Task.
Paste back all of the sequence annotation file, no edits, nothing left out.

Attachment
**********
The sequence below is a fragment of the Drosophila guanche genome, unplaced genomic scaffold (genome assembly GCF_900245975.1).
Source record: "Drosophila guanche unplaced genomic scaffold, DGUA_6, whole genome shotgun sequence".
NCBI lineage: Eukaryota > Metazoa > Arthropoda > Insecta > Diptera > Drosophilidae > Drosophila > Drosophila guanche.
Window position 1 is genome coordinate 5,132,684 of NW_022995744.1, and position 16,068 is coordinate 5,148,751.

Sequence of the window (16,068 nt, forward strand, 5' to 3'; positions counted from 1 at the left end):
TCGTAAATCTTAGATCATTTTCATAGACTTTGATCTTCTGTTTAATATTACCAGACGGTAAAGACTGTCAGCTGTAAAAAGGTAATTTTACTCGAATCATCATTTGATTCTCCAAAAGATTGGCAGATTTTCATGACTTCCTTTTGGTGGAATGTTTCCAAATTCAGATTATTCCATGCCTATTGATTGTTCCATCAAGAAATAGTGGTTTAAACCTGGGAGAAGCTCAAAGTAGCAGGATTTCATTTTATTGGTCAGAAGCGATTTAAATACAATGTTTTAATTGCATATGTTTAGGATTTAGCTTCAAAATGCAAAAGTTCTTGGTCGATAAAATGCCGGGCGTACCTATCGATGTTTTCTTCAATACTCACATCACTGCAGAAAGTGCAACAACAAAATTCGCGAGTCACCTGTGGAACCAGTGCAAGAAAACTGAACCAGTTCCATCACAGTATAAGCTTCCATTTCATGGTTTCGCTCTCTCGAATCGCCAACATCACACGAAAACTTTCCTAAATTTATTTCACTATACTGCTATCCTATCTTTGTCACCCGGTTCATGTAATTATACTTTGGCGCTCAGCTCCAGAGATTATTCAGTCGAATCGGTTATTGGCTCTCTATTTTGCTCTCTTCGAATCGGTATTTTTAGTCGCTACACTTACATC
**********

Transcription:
The sequence below is a fragment of the Drosophila guanche genome, unplaced genomic scaffold (genome assembly GCF_900245975.1).
Source record: "Drosophila guanche unplaced genomic scaffold, DGUA_6, whole genome shotgun sequence".
NCBI lineage: Eukaryota > Metazoa > Arthropoda > Insecta > Diptera > Drosophilidae > Drosophila > Drosophila guanche.
Window position 1 is genome coordinate 5,132,684 of NW_022995744.1, and position 16,068 is coordinate 5,148,751.

Sequence of the window (16,068 nt, forward strand, 5' to 3'; positions counted from 1 at the left end):
TCGTAAATCTTAGATCATTTTCATAGACTTTGATCTTCTGTTTAATATTACCAGACGGTAAAGACTGTCAGCTGTAAAAAGGTAATTTTACTCGAATCATCATTTGATTCTCCAAAAGATTGGCAGATTTTCATGACTTCCTTTTGGTGGAATGTTTCCAAATTCAGATTATTCCATGCCTATTGATTGTTCCATCAAGAAATAGTGGTTTAAACCTGGGAGAAGCTCAAAGTAGCAGGATTTCATTTTATTGGTCAGAAGCGATTTAAATACAATGTTTTAATTGCATATGTTTAGGATTTAGCTTCAAAATGCAAAAGTTCTTGGTCGATAAAATGCCGGGCGTACCTATCGATGTTTTCTTCAATACTCACATCACTGCAGAAAGTGCAACAACAAAATTCGCGAGTCACCTGTGGAACCAGTGCAAGAAAACTGAACCAGTTCCATCACAGTATAAGCTTCCATTTCATGGTTTCGCTCTCTCGAATCGCCAACATCACACGAAAACTTTCCTAAATTTATTTCACTATACTGCTATCCTATCTTTGTCACCCGGTTCATGTAATTATACTTTGGCGCTCAGCTCCAGAGATTATTCAGTCGAATCGGTTATTGGCTCTCTATTTTGCTCTCTTCGAATCGGTATTTTTAGTCGCTACACTTACATC